(Bloomberg) -- Bumble Bee Foods LLC’s former Chief Executive Officer Chris Lischewski is pleading ignorance of any plans to fix prices of canned tuna in the U.S. to try to get a jury to clear him of criminal charges.
But prosecutors claim he conspired with other executives at rival companies on a “peace proposal” so he could boost prices and meet earnings targets set by Bumble Bee’s 2010 sale to Lion Capital.
The thinly-veiled plan included coded language between executives at Bumble Bee and Starkist Co. to fix prices by “setting their own secret rules,” in which the competitors “stepped back” to accept their historical sales, and “no one is attacking anyone,” prosecutor Manish Kumar told a jury in San Francisco Monday at the end of Lischewski’s trial.
“Even though their scheme only stole a few cents at a time, those numbers added up and they added up fast,” Kumar said.
San Diego-based Bumble Bee, owner of the largest North American brand of packaged seafood, filed for bankruptcy protection Nov. 21 after pleading guilty in 2017 to a felony charge of conspiring with Starkist Co. and Chicken of the Sea Inc. to fix and raise prices of canned tuna in the U.S. from 2011 through at least late 2013.
Bumble Bee’s sale to Lion Capital required the company to hit $140 million in earnings to justify the acquisition price, Kumar said. The companies choreographed price increases on hundreds of millions of cans of tuna sold annually, the prosecutor said.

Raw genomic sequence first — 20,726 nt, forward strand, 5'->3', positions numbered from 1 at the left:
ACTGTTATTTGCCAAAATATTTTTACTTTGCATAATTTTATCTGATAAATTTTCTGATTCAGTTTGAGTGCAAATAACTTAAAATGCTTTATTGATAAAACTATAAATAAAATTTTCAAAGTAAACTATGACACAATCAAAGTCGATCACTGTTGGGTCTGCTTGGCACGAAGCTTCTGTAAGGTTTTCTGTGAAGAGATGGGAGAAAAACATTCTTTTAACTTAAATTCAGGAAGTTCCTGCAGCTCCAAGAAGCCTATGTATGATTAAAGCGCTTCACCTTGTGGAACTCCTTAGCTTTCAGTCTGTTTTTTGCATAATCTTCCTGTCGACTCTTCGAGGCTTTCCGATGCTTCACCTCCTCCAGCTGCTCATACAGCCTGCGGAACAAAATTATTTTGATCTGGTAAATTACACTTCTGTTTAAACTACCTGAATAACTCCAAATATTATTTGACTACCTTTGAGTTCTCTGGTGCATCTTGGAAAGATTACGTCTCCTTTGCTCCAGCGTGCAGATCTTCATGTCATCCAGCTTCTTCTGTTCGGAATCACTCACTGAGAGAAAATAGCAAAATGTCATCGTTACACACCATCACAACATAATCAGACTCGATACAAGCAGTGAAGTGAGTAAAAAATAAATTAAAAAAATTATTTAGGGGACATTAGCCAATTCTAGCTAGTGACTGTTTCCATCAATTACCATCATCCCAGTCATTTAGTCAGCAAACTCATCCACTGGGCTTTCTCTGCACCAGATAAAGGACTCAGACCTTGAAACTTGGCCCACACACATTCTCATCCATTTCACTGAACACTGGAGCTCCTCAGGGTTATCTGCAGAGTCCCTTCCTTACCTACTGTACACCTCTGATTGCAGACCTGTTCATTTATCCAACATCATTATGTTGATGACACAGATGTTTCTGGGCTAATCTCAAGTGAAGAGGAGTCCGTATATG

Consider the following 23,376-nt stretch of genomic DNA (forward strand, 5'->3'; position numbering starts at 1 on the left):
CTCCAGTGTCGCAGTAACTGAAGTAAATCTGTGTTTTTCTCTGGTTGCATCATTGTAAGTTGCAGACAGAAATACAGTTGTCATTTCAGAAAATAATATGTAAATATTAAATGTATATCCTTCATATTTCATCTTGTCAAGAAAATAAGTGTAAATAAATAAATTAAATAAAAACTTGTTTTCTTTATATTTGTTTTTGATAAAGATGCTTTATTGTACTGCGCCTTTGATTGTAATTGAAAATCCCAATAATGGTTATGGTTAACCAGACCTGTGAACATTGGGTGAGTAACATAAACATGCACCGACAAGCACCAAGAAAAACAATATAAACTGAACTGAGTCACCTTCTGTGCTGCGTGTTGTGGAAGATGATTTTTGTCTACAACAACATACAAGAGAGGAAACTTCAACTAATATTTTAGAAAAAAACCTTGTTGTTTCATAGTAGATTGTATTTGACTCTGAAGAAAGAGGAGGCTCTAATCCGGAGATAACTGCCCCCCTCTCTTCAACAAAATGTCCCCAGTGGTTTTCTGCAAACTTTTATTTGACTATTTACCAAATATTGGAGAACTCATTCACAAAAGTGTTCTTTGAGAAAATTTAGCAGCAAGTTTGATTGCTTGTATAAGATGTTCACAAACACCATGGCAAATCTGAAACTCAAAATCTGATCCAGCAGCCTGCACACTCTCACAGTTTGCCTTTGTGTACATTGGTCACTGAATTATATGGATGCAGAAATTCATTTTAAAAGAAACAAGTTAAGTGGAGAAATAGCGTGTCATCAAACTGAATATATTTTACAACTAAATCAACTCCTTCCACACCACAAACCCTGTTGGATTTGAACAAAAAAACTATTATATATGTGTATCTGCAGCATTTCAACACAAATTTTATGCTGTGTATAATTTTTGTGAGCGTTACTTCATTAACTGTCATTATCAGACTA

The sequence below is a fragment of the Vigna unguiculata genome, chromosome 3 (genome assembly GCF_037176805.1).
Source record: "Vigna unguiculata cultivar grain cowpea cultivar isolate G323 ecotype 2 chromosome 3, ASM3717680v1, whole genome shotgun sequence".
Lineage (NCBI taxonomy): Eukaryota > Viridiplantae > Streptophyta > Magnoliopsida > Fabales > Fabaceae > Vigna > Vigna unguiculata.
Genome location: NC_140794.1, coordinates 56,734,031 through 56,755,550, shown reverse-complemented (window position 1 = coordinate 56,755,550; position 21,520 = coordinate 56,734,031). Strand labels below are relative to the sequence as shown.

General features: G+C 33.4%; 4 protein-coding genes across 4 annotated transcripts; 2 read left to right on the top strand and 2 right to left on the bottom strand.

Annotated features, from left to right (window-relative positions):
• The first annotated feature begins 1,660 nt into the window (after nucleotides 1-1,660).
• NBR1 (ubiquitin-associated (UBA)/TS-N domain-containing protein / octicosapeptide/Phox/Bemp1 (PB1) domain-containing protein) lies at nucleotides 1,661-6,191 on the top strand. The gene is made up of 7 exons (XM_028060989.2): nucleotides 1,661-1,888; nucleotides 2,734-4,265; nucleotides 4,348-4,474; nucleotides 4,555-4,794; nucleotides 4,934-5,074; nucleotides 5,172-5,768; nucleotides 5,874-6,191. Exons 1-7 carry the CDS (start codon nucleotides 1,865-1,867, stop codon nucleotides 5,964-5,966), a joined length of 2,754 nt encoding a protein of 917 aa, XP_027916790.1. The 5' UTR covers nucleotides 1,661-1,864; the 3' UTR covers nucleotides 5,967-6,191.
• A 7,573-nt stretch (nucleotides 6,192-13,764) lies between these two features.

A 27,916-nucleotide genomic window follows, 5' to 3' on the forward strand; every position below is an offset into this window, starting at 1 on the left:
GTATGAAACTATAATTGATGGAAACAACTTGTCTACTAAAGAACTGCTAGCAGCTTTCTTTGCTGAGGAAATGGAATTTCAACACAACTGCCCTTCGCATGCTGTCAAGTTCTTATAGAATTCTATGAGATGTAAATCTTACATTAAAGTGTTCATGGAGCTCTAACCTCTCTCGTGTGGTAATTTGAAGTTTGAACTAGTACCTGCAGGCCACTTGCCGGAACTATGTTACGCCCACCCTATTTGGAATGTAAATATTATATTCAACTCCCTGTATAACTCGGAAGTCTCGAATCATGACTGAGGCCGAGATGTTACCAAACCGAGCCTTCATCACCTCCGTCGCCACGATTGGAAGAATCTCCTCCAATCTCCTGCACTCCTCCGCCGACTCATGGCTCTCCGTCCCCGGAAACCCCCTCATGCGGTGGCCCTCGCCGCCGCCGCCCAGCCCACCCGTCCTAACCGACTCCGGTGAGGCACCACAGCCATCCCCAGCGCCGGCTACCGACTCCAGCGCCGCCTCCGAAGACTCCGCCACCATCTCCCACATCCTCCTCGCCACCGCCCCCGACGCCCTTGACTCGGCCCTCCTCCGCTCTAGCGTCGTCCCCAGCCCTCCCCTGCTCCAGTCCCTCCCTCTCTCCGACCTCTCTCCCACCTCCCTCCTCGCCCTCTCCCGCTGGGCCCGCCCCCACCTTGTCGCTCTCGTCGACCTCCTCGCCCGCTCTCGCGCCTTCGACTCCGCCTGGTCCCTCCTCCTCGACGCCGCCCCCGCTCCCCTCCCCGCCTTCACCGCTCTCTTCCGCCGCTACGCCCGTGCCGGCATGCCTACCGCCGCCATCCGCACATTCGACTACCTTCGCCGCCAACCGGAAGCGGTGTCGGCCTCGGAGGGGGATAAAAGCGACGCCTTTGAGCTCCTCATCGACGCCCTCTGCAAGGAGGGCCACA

Lischewski’s lawyer, Elliot Peters, attempted to deflect the government’s focus on the ex-CEO’s alleged peace plan by telling jurors that the “language of war” –- including the words attacks, peace, truce –- is industry lingo.
“It’s just the way these people talk,” Peters said. “This is the language people in this industry use.”
Peters challenged timelines, emails and details of the alleged conspiracy to try to show that prosecutors failed to prove a single overarching conspiracy. But the defense lawyer spent most of his time attacking the credibility of Lischewski’s colleagues, Kenneth Worsham and Walter Cameron, who in 2016 pleaded guilty to price fixing and agreed to cooperate with prosecutors.
Lischewski, who testified at trial, denied participating in any price-fixing scheme, Peters told the jury. The government offered no "credible proof" that Lischewski knew of Cameron’s and Worsham’s conspiracy, Peters said.
As part of its guilty plea, Bumble Bee agreed to pay a $25 million fine, and to cooperate with the Department of Justice’s ongoing antitrust investigation into the packaged-seafood industry.
The fine and the weight of civil lawsuits were too much for the company to carry, and it entered bankruptcy protection with a plan to be bought by FCF Co., a Taiwan-based peer.
To prevail against Lischewski, prosecutors must prove he knowingly participated in a conspiracy and that it substantially affected interstate commerce.
The trial won’t have any direct, material impact on Bumble Bee’s bankruptcy, said Phil Giordano, a partner in the antitrust practice of Hughes Hubbard & Reed LLP and a former federal prosecutor.
“For any U.S. executive to say they were unaware would be disingenuous,” Giordano said before closing arguments.
“This stuff is taught in business school, in compliance training, it’s just common knowledge,” Giordano added. “Some of the evidence is that they did things to conceal this activity -- for example with off-site meetings. That kind of thing is an automatic red flag.”
The case is U.S. v. Lischewski, 18-cr-00203, U.S. District Court, Northern District of California (San Francisco).
(Updates with defense lawyer’s arguments.)
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